I took this picture Sunday. The “big rock” is on the left of the frame. That’s Pete in the middle and you can follow the crown of the slide he rode in from the rock all the way to the line of trees on the right.
This is the snow column right where the slide triggered. There was about 6 inches of new snow sitting on a crust. That’s where my saw is stuck in. Under that was another 12 inches or so of light, dry snow sitting on an even harder crust. To compound things, the snow on the rocks is completely rotten, and above the second crust is a layer that can only be described as “ball bearings”.
Pete and I check out the crown of the slide he got caught in.
This is the view from under the big rock looking down the slide path. You can see big chunks of slab right in front of us.
This is from across the line looking down the slide path. You can just make out the debris going around the corner at the bottom. It slid all the way to the trees.
This is just about the end of the run out. The debris from both slides co-joined. Pete’s skis are probably under 10 feet of snow.
This is looking up the slide path from the third slide of the day. As far as I could determine, this one went naturally and was the biggest.
What was most amazing is that while Lisa, Pete and I were analyzing the slide, we saw a group of about 7 tele’er’s coming down the right flank of the bowl, skiing two at a time, on a line directly above another party climbing the bowl. It was incredible to witness such dangerously bad practices with so much obvious slide activity everywhere. We also ran into part of the group who triggered the first slide including the gentleman with the beat up face. I won’t repeat their comments, but it was painfully obvious they had no clue how much danger they had been in the day before.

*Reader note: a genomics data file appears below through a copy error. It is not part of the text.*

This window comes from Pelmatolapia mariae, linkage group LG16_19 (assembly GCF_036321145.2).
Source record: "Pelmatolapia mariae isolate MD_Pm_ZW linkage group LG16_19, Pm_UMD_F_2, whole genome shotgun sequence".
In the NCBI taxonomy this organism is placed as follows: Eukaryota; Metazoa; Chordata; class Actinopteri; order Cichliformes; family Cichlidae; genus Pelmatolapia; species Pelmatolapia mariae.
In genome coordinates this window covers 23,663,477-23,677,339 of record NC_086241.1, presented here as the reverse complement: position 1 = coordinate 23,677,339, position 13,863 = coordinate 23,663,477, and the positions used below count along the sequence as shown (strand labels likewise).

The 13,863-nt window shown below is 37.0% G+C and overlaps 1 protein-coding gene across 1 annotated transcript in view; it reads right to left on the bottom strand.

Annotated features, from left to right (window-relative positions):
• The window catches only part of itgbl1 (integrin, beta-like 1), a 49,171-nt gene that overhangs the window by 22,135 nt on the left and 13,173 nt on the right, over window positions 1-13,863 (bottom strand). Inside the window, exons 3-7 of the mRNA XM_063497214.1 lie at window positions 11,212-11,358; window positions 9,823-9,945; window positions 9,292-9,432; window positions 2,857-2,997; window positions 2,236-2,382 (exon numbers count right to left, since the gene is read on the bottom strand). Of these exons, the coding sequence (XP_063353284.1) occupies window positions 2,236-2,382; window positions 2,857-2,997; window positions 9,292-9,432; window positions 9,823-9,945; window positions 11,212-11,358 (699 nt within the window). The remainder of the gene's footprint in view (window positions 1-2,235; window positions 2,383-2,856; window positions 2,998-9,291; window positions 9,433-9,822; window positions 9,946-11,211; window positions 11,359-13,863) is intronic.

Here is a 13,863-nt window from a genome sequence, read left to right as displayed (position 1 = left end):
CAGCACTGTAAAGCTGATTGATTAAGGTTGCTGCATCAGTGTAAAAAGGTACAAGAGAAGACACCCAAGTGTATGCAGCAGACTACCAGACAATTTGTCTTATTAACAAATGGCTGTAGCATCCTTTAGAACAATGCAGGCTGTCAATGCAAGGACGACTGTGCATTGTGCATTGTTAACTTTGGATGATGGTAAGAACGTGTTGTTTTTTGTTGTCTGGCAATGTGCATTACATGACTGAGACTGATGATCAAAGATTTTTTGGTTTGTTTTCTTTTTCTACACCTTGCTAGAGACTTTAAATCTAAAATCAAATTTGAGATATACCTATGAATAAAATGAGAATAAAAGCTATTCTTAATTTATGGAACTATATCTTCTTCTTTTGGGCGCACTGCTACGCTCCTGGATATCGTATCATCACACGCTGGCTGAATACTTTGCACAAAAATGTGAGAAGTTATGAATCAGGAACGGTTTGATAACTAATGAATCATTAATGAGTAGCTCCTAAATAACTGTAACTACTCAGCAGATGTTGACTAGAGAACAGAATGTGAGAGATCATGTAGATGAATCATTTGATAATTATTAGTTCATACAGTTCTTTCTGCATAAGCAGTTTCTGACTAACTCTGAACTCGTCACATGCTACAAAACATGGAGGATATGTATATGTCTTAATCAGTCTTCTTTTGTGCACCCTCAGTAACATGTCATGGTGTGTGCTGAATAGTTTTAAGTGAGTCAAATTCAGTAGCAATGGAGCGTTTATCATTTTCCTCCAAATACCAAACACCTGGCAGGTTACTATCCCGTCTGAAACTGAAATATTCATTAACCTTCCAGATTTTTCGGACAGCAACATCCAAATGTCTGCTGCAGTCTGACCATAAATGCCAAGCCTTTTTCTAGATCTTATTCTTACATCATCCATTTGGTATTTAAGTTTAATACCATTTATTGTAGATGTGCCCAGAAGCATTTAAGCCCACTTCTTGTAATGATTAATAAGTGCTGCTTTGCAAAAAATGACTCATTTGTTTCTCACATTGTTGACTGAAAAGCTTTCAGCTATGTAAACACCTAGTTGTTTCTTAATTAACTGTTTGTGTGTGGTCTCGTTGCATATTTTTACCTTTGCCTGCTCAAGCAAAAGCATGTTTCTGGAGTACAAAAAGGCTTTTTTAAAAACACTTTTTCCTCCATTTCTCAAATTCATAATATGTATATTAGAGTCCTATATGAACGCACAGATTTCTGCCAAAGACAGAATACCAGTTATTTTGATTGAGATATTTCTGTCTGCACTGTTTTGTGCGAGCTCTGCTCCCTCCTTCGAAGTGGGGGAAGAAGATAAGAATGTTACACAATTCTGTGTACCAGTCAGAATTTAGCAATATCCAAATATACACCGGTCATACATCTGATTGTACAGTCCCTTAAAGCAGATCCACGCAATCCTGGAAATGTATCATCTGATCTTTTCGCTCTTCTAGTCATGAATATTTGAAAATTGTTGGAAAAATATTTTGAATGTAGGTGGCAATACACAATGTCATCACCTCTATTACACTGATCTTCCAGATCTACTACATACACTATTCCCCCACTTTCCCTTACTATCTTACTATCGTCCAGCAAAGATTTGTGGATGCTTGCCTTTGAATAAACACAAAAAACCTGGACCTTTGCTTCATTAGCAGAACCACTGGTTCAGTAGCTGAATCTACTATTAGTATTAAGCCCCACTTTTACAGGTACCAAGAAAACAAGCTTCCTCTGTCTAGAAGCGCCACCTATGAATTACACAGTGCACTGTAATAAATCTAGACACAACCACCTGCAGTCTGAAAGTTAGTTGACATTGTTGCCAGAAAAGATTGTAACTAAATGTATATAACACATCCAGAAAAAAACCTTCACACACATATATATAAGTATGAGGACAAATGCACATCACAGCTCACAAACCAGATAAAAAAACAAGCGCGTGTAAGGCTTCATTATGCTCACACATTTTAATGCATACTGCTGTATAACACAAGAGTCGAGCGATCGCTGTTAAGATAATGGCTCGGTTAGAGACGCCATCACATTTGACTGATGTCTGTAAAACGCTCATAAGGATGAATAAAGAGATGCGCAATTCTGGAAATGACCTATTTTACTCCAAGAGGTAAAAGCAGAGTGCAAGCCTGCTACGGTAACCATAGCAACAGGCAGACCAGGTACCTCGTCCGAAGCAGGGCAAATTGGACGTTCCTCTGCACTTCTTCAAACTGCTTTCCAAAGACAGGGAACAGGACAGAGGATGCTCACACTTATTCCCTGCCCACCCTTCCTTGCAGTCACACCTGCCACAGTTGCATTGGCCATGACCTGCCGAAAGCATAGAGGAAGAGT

Upon discussing the sequence of events that lead up to Pete getting caught, some other bad practices were revealed. Pete forgot to take his pole straps off, and didn’t have his ava-lung in his mouth. The three un-named members of their over-large ski party were talking quite loudly after Pete dropped in, so Lisa and Wanda couldn’t hear if Pete was yelling for them to come down. It turns out he was yelling “avalanche”. After Lisa went down, one of the three unnamed members of the group, who we will refer to as “A.H.” stated “Oh, we don’t need to ski one at a time, we can just go”. W.T.F. After the slide, the three un-named members first abandoned Jessica at the top as she was going last – with no communications as to what the plan was. Saw Pete at the bottom and took off – allegedly to be out of harms way. All in all a bad group dynamic.
For me, the spooky thing is that Chris and I had skied the same line. We just stayed a little further to the right and got lucky.
I almost lost a good friend this weekend. I’m really glad Pete is OK, and I hope he finds his skis.
For any of you who want to venture out into the back country in search of powder, for fuck’s sake be careful. Have a plan, ski with people you trust, always take your gear and always take precautions. Don’t ever forget that even if you do everything right, you can still get caught in an avalanche.
Finally, if you are thinking of going to Mt. Cain and you see people heading “out”, don’t assume anything. Its never safe. Ever.